AnnualReports for your Florida corporation or limited liability company (LLC) are due to the Florida Department of State on or before May 1, 2016. After that date, a late fee of $400.00 applies to all filings and cannot be waived.
Annual Reports must be filed with the Florida Department of State Division of Corporations every year to ensure continued active registration of your Florida company. Failure to file the required Report will result in dissolution of your company.
The business law attorneys at Minott Gore P.A. can assist with your Annual Report filing. We offer affordable
With the increased legalization of marijuana for medicinal, as well as recreational, use across 23 states and the District of Columbia, it comes as no surprise that cannabis is becoming big business. By 2019, it’s estimated that the marijuana industry could reach annual revenues exceeding $11 billion.
There’s even a term for it, canna-business. The rapid growth of the medical and recreational cannabis industry has resulted in a wide variety of businesses directly and indirectly related to the sale, support, distribution and consumption of marijuana. There are growers, dispensaries, accessory makers, bakers, bars and innumerable collateral goods (mints, tea, lip gloss), making legalized marijuana one of the fastest growing industries in America today.
TOP TEN CHECK POINTS FOR SETTING UP A FLORIDA COMPANY
1. Select the proper legal entity for your business, whether it's a limited partnership (LP), a limited liability company (LLC), a corporation or a professional association (PA).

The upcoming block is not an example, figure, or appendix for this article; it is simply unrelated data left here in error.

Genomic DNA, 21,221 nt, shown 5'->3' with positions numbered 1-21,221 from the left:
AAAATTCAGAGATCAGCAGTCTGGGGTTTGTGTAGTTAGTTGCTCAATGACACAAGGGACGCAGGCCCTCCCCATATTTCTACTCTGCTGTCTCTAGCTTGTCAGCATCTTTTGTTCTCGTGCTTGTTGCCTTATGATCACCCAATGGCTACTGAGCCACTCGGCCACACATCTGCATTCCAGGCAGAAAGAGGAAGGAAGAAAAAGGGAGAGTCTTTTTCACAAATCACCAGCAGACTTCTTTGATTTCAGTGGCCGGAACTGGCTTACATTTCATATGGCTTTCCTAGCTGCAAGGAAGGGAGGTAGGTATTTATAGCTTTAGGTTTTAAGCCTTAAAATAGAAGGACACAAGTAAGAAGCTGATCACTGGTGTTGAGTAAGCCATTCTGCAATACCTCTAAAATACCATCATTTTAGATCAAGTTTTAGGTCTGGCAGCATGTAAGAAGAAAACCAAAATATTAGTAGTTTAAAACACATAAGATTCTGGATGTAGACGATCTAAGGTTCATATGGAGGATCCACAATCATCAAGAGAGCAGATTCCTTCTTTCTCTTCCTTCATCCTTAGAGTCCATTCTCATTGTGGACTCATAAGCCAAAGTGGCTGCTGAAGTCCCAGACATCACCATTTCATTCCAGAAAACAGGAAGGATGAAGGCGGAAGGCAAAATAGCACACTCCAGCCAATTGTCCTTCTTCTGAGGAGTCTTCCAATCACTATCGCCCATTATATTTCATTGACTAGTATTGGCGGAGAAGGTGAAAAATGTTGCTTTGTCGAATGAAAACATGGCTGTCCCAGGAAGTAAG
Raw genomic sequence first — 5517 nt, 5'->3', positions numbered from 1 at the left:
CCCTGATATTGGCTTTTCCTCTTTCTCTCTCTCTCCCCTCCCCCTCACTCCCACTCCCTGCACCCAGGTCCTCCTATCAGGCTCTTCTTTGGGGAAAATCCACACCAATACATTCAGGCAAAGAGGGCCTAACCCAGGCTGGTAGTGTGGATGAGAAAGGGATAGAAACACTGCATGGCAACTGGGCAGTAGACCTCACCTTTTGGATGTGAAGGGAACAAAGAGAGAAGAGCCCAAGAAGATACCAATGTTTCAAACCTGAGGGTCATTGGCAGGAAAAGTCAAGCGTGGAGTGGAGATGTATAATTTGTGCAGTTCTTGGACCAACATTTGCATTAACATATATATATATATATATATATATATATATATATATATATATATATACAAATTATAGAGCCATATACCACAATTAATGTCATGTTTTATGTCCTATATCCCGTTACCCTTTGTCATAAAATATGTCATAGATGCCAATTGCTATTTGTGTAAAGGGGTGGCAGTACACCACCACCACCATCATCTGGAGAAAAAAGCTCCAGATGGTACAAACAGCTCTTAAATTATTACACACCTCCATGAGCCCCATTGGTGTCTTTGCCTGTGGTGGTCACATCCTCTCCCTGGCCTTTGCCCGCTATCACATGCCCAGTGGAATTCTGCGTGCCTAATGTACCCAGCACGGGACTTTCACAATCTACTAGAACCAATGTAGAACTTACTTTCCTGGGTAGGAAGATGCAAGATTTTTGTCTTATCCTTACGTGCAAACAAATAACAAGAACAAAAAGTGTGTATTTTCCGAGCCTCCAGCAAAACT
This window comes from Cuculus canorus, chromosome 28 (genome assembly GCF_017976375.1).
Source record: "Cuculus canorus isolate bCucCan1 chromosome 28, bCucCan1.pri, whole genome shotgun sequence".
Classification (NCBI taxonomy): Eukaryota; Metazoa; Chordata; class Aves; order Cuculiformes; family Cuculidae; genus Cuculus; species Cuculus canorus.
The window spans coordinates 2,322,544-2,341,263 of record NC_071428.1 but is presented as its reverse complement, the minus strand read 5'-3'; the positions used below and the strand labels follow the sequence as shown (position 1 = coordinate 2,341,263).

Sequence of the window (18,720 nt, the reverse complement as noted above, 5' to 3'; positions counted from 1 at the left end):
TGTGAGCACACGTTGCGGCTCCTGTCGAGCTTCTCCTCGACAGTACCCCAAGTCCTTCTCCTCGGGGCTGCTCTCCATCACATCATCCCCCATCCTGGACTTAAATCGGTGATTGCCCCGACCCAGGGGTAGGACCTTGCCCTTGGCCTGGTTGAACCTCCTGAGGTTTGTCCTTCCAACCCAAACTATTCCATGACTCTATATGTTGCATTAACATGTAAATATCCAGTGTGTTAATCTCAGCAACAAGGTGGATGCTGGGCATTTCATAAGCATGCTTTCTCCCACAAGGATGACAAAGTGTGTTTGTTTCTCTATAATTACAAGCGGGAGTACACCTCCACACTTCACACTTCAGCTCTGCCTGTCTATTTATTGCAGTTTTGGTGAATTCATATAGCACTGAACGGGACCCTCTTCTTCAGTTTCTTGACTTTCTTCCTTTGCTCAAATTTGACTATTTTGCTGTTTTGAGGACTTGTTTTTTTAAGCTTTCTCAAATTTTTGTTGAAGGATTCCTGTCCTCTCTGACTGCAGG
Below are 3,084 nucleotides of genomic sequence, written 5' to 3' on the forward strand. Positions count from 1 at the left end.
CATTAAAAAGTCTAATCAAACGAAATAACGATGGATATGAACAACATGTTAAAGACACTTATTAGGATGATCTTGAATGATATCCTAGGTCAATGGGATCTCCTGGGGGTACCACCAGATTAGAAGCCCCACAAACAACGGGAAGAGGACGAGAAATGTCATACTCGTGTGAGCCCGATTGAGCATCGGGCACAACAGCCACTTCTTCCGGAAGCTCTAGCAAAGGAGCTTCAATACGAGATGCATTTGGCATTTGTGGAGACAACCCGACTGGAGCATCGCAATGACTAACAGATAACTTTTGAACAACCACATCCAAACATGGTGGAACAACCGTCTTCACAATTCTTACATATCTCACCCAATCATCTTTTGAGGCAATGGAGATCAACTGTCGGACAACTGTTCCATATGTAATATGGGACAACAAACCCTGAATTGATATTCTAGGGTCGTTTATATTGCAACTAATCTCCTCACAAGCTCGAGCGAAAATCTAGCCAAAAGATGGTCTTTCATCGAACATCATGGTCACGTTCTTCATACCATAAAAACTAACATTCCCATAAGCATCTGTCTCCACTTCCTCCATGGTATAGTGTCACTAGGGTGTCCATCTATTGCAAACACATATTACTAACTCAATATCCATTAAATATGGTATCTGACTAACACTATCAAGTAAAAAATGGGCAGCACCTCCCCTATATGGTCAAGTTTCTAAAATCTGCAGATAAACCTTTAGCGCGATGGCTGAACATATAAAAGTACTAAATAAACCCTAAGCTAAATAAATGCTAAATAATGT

2. Search and apply for federal trademark registration of the brand name you want to use in connection with your goods and/or services.
3. Prepare and file custom Articles of Organization (for an LLC) or Articles of Incorporation (for a corporation or PA), with the Florida Department of State.
4. Obtain your company's Employer Identification Number (EIN). This is the company's tax ID number and will be required to open a business bank account.
5. Register your Fictitious (D/B/A) Name. If your trade name is different than your legal company name, you must file a Fictitious Name registration with the Department of State.
6. Prepare and file with the Internal Rev...
This month, we consider a little known trademark designation know as Geographical Indications. What exactly is a Geographical Indication (GI), how are they protected and how do they differ from ordinary trademarks? We turned to WIPO, the World Intellectual Property Organization, for some answers and also share some common GI examples.
What is a Geographical Indication?